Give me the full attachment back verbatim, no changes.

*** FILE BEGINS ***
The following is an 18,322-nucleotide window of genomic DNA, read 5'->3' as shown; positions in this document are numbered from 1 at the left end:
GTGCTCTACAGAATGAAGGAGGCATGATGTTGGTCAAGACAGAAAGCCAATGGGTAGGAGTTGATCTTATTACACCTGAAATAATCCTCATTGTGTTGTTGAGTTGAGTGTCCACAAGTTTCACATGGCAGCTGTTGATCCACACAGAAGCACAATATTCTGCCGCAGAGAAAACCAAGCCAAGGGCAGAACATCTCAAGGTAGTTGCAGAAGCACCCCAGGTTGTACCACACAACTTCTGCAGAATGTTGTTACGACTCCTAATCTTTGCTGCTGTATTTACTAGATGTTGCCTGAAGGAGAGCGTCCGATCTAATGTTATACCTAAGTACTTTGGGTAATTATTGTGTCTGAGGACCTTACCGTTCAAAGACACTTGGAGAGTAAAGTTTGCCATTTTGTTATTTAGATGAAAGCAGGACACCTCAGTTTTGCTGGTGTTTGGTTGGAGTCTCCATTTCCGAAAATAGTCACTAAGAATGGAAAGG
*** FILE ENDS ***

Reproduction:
The following is an 18,322-nucleotide window of genomic DNA, read 5'->3' as shown; positions in this document are numbered from 1 at the left end:
GTGCTCTACAGAATGAAGGAGGCATGATGTTGGTCAAGACAGAAAGCCAATGGGTAGGAGTTGATCTTATTACACCTGAAATAATCCTCATTGTGTTGTTGAGTTGAGTGTCCACAAGTTTCACATGGCAGCTGTTGATCCACACAGAAGCACAATATTCTGCCGCAGAGAAAACCAAGCCAAGGGCAGAACATCTCAAGGTAGTTGCAGAAGCACCCCAGGTTGTACCACACAACTTCTGCAGAATGTTGTTACGACTCCTAATCTTTGCTGCTGTATTTACTAGATGTTGCCTGAAGGAGAGCGTCCGATCTAATGTTATACCTAAGTACTTTGGGTAATTATTGTGTCTGAGGACCTTACCGTTCAAAGACACTTGGAGAGTAAAGTTTGCCATTTTGTTATTTAGATGAAAGCAGGACACCTCAGTTTTGCTGGTGTTTGGTTGGAGTCTCCATTTCCGAAAATAGTCACTAAGAATGGAAAGG